Paper No. 7
Presentation Time: 10:20 AM
CHANGES IN HYPORHEIC VOLUME AS A FUNCTION OF AQUIFER VARIABILITY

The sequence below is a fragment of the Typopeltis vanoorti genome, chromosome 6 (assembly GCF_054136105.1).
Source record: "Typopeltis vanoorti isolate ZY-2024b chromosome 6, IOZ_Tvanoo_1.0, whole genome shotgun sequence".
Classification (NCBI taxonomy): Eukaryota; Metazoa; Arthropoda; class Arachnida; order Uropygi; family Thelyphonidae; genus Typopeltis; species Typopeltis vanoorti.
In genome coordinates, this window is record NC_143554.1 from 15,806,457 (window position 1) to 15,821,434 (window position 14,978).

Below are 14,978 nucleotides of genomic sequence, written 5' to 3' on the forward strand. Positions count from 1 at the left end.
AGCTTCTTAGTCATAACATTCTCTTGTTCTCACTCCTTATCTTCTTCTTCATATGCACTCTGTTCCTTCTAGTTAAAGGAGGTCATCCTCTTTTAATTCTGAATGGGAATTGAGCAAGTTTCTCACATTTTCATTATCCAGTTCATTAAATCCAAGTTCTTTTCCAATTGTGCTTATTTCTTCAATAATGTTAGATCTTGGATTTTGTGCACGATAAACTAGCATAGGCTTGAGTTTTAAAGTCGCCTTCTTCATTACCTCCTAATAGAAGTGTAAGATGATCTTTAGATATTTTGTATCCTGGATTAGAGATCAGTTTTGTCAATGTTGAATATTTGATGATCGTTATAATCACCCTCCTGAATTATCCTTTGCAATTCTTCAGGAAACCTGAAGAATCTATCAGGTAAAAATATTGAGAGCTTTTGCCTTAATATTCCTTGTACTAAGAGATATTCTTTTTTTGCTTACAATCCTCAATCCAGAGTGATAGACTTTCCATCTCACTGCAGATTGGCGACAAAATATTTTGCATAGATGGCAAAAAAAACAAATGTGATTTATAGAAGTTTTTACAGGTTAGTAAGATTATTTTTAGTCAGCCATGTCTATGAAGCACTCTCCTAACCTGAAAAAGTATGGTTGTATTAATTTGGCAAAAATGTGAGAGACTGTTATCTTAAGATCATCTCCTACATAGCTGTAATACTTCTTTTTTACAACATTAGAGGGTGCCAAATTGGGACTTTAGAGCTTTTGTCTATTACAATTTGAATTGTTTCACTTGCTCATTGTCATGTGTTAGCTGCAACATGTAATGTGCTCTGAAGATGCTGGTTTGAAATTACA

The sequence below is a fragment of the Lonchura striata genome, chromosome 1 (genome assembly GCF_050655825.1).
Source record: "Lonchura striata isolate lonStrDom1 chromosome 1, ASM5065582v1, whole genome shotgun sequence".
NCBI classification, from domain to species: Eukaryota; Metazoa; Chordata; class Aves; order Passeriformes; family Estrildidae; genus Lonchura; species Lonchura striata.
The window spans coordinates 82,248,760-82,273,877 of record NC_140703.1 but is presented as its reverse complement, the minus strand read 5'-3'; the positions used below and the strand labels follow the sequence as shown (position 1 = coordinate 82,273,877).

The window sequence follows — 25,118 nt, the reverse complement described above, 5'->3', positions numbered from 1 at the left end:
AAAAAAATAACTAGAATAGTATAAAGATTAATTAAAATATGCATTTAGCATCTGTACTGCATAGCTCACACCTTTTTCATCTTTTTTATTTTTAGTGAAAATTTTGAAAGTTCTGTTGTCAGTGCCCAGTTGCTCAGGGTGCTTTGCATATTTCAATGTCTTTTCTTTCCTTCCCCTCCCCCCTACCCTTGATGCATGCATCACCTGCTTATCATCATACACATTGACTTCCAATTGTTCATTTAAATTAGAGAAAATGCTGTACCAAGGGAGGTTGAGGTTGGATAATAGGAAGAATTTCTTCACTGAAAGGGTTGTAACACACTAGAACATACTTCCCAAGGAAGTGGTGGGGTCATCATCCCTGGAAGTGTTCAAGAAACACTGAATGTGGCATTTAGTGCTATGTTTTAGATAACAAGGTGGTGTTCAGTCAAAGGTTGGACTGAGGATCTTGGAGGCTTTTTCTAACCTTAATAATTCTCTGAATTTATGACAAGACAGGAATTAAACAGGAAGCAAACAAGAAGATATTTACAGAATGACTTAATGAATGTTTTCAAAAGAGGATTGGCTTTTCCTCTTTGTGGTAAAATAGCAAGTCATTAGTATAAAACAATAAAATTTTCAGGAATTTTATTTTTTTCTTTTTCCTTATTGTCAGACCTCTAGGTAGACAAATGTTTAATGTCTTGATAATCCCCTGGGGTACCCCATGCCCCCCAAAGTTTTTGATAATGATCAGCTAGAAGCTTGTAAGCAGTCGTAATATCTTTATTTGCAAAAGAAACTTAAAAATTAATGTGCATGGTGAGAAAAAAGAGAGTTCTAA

Nitrate contamination of aquifers and surface water bodies from agricultural fields remains a challenge for managing ecosystem quality. Utilizing the natural attenuation capacity of the hyporheic zone is one strategy that can reduce the concentration of nitrate, but the complex physical dynamics of groundwater surface water interaction provide a barrier to effective quantification. One issue is predicting the changes in hyporheic zone volume and geometry as a function of changing hydrologic conditions in the surrounding basin. To address this issue, a third order reach along Elton Creek near Freedom, New York and the surrounding aquifer was observed via tracer tests, groundwater wells, hyporheic zone wells, and stream gaging from May-September of 2011-2013. A steady decline in the water table head over the summer led to an overall expansion of the hyporheic zone on the month scale. Storm events provided additional expansion of the hyporheic zone as the surface flood wave approached, but the hyporheic zone quickly contracted afterwards due to a recharge pulse in the aquifer. Along the stream reach, tracer tests revealed the hyporheic zone expanded and contracted asymmetrically as a function of streambed topography and aquifer conditions. Riffle-pool reaches were observed to have larger short term storage zones as compared to planar beds, but later in the season drops in the water table led to large expansions in short term storage in planar beds and very small expansions in riffle-pool beds. With these data a representative numerical model was developed using the Navier-Stokes and Brinkman-Forchheimer equations. Expansion and contraction of the hyporheic zone was tested as a function of different groundwater and surface water hydrograph shapes over a six-month period with pool-riffle and planar bed morphologies.